That evening, from our oceanside rental house, Shirley shared the assigned-station paperwork. In this two-day event, there are two sessions per day – morning and afternoon. Each station is off of a different beach access ramp. With one and a half hours between sessions, there’s plenty of time to have lunch and locate the next ramp.
Before the fun and games could begin, I read the rules of tournament surf fishing. Much goes into the scoring of fish; 50+ roaming judges measure and log any fish that meets the size and species criteria. Most importantly, no one, not even a team member, can help you land a fish. The angler must fight the fish, unassisted, to the beach. I hoped to have such difficulty.
FISHING BY THE NUMBERS
Whether fishing in a tournament or just for fun, the challenge is catching fish.
After two days, our four-member women’s team caught only four scorable fish – three sea mullets and one gray trout, for eight points. During the entire tournament, comprised of 111 men’s teams and 17 women’s teams, 1,155 fish were caught, by over 700 anglers.
Day one of the tournament was epic, with wind-driven rain that morning, the likes of which I’ve never seen. Soaked head to toe, we all watched as an enormous thundercloud approached. We weren’t concerned . . . until a lightning bolt landed too close for comfort. One brave soul later re-emerged from her truck, to finish out the session. In contrast to the morning’s apocalyptic conditions, we enjoyed beautiful sunny skies and balmy temps that afternoon. Each of us landed a scorable fish.
Day two was far less eventful; not a single nibble. Despite a dearth of fish, Mother Nature put on a show, with a rainbow forming on the horizon, sea birds diving for fish, and low-tide sandbars providing adventurous anglers with a path to deeper waters. The beauty of Hatteras was not lost in those hours spent waiting and hoping. Even the sight of hundreds of four-wheel vehicles lining the beach was something to behold.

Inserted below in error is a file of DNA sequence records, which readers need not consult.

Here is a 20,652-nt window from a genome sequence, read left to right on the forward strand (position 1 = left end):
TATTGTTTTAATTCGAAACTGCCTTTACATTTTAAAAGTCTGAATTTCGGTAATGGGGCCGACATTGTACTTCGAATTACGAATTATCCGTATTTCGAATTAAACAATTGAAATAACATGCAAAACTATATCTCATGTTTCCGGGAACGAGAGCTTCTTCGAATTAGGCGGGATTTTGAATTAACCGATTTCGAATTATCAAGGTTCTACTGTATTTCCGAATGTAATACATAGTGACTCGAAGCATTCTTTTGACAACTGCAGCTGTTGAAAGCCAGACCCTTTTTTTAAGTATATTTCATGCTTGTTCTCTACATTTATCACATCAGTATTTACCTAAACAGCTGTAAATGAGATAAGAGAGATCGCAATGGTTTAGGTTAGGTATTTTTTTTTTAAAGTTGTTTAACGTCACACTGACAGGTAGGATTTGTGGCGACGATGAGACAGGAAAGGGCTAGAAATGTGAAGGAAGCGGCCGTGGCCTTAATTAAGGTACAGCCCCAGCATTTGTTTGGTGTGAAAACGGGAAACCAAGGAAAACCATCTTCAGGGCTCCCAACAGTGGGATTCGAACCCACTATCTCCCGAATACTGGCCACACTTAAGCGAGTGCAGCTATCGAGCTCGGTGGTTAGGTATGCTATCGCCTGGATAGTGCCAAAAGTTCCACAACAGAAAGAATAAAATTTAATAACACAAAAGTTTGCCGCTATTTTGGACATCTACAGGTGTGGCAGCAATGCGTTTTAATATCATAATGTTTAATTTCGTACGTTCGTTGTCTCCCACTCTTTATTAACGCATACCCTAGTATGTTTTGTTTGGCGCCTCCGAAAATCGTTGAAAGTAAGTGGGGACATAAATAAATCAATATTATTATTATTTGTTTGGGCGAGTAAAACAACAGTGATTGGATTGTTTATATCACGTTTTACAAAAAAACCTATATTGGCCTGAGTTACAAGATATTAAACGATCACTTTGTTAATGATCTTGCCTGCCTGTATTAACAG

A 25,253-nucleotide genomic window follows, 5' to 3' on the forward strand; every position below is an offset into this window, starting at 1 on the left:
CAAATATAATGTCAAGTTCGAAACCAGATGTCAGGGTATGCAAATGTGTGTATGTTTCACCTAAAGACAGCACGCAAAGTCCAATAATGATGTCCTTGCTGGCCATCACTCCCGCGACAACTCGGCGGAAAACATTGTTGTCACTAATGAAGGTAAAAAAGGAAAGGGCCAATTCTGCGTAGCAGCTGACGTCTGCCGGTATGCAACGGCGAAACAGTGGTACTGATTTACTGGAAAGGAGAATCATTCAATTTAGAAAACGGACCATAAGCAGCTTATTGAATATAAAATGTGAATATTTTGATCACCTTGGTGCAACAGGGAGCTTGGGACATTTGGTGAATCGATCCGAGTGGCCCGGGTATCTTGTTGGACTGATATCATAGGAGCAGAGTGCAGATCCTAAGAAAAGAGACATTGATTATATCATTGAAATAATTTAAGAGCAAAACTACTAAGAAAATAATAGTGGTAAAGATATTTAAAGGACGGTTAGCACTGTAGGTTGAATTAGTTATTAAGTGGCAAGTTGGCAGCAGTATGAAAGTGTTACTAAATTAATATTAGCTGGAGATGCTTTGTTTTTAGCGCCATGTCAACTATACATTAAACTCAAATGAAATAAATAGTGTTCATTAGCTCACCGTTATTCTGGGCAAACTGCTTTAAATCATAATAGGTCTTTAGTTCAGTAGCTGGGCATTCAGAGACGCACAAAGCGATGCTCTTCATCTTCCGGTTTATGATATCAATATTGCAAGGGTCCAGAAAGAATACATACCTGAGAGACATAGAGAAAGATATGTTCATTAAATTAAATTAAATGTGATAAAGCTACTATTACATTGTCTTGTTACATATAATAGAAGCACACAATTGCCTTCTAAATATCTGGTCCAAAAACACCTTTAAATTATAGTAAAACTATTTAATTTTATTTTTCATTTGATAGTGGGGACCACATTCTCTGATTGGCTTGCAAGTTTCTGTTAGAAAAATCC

What we didn’t see were anglers pulling in fish. At 4:30 p.m. that gorgeous Friday afternoon, we were officially skunked. That clearly wasn’t the case elsewhere. With fishing stations all across Cape Hatteras National Seashore, there were undoubtedly plenty of pockets, holes, and troughs where fish gathered. The First Place Men’s Division caught 56 fish for 160 points. The First Place Women’s Division caught 13 fish for 38 points.
For details on tournament standings, visit www.capehatterasanglers.club.
TOP 10 TAKEAWA
While we didn’t place in this tournament, I’m optimistic that we’ll have a better showing in our next event on Ocracoke Island in May. I’m looking forward to applying the newfound knowledge shared by my generous and skilled teammates, namely:
- Keep your fishing license handy.
- Invest in high-quality braided line.*
- Change your bait every 10 minutes.**
- Bring a five-gallon bucket with your name on it.
- Rig with circle hooks that fish don’t swallow.
- Have an assortment of different-sized hooks.
- Use snap swivels to easily attach/detach a rig.
- Add a Sputnik sinker to your tacklebox, for strong current.
- Have a sand spike with a pole holder, bait box, and cutting board.
- Bring heavy rain gear – a poncho flapping in the wind doesn’t cut it, as I learned.
* Have a tackle shop string your line, with 20-lb. test; make sure they use monofilament backing.
** Advice from the late surf fishing legend Lance Newman, Nags Head. “Fish don’t like soaked bait.”
After spending two days alongside experienced saltwater anglers, I’m confident that I can now hold my own. From rigging the pole, which I had never done, to cutting fresh bait fish, I’ve acquired tangible skills. John no longer needs to bait my hook, even with bloodworms; they bite, you know. Also, he’s no longer asked to remove a fish from my hook. I suspect that he’s very pleased I made the trip to Hatteras.